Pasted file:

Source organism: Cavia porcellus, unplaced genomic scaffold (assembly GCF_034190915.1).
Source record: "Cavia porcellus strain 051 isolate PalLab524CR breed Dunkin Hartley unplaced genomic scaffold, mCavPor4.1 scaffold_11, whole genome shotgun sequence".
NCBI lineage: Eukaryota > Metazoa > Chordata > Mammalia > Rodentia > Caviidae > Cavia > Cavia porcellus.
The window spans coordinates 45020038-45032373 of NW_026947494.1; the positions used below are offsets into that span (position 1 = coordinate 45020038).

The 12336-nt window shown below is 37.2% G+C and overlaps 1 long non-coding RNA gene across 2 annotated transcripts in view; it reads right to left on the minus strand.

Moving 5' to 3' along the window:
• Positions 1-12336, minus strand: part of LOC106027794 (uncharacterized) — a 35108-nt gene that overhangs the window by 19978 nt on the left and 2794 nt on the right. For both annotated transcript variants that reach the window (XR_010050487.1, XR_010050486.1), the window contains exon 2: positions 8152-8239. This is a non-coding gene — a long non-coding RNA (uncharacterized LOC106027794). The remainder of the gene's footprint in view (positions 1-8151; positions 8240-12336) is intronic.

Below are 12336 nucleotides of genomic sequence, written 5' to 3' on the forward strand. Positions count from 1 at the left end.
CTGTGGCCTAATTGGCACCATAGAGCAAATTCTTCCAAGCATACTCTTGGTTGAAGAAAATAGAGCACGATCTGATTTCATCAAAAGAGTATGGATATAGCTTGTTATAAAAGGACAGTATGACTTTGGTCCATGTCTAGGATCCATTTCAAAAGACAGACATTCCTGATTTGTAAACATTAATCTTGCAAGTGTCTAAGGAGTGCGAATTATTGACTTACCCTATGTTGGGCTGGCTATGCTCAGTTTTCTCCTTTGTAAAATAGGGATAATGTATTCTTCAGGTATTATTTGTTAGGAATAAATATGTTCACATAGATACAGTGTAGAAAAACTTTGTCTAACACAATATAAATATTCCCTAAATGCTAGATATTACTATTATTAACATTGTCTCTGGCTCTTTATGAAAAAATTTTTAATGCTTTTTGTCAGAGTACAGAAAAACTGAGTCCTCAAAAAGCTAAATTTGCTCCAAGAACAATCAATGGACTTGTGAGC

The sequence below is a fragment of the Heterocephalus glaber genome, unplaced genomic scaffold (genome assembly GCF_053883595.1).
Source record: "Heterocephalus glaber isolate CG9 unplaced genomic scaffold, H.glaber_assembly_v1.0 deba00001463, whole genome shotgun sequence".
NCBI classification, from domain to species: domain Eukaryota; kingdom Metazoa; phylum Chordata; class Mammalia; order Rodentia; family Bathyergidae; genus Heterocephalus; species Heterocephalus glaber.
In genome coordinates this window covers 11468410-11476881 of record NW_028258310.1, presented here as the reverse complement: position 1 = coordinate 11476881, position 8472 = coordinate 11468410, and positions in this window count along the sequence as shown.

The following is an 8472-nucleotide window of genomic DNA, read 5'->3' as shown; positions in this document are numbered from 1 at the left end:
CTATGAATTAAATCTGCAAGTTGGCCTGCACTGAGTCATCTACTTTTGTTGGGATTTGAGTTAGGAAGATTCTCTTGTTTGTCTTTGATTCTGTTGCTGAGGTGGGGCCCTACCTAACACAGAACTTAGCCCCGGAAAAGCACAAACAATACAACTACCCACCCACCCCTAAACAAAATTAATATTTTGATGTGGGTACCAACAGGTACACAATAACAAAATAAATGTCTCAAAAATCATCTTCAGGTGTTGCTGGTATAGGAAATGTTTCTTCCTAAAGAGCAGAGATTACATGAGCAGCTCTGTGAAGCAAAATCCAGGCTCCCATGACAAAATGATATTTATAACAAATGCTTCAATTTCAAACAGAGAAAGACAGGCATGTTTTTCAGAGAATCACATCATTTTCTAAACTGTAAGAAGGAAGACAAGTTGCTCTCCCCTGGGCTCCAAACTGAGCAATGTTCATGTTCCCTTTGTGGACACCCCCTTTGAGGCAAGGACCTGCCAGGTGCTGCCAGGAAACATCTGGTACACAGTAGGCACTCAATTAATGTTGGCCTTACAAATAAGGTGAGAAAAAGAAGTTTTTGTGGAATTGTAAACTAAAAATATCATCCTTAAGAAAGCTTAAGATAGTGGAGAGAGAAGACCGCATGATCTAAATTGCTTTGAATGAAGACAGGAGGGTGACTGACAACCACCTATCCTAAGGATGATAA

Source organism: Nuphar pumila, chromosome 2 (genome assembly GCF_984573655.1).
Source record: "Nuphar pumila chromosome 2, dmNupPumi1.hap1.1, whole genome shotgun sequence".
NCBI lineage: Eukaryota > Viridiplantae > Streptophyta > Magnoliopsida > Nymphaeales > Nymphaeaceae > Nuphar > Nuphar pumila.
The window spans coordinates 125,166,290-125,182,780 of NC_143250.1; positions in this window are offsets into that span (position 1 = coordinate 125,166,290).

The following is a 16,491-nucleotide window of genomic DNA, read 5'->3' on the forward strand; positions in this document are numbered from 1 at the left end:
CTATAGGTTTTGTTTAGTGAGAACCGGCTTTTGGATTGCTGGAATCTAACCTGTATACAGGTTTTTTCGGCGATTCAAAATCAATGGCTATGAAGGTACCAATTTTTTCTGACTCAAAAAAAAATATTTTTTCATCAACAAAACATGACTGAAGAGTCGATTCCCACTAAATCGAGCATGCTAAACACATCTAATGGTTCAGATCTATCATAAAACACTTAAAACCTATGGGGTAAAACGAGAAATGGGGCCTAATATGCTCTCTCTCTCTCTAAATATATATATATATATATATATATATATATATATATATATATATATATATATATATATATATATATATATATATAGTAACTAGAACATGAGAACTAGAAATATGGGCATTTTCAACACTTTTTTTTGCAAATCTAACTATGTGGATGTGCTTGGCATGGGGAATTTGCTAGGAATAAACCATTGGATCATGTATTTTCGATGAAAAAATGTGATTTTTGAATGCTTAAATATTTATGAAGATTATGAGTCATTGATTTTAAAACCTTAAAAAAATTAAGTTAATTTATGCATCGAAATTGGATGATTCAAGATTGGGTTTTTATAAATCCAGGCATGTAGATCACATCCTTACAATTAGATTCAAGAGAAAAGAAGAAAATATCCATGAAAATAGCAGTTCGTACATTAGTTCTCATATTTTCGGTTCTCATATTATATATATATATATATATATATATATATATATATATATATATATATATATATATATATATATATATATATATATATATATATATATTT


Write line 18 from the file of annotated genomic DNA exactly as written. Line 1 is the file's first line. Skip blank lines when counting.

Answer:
NCBI lineage: Eukaryota > Viridiplantae > Streptophyta > Magnoliopsida > Nymphaeales > Nymphaeaceae > Nuphar > Nuphar pumila.